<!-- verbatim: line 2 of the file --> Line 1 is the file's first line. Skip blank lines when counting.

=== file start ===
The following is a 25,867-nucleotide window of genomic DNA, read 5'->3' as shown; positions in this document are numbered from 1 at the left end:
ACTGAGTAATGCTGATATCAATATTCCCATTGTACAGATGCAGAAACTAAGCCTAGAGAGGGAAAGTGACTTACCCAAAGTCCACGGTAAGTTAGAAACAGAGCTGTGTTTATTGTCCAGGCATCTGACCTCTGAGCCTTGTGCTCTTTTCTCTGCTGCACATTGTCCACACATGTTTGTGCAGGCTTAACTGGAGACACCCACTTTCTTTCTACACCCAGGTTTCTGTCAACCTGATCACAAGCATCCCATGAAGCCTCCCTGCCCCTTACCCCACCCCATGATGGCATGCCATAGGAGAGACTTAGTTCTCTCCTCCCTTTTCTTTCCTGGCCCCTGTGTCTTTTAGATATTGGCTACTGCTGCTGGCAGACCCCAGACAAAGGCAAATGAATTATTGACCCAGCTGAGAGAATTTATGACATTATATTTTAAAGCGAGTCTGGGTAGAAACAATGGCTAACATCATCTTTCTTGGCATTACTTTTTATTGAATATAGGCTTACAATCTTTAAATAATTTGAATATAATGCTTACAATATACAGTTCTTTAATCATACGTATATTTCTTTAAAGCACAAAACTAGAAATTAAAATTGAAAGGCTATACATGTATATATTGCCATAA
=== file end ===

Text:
ACTGAGTAATGCTGATATCAATATTCCCATTGTACAGATGCAGAAACTAAGCCTAGAGAGGGAAAGTGACTTACCCAAAGTCCACGGTAAGTTAGAAACAGAGCTGTGTTTATTGTCCAGGCATCTGACCTCTGAGCCTTGTGCTCTTTTCTCTGCTGCACATTGTCCACACATGTTTGTGCAGGCTTAACTGGAGACACCCACTTTCTTTCTACACCCAGGTTTCTGTCAACCTGATCACAAGCATCCCATGAAGCCTCCCTGCCCCTTACCCCACCCCATGATGGCATGCCATAGGAGAGACTTAGTTCTCTCCTCCCTTTTCTTTCCTGGCCCCTGTGTCTTTTAGATATTGGCTACTGCTGCTGGCAGACCCCAGACAAAGGCAAATGAATTATTGACCCAGCTGAGAGAATTTATGACATTATATTTTAAAGCGAGTCTGGGTAGAAACAATGGCTAACATCATCTTTCTTGGCATTACTTTTTATTGAATATAGGCTTACAATCTTTAAATAATTTGAATATAATGCTTACAATATACAGTTCTTTAATCATACGTATATTTCTTTAAAGCACAAAACTAGAAATTAAAATTGAAAGGCTATACATGTATATATTGCCATAA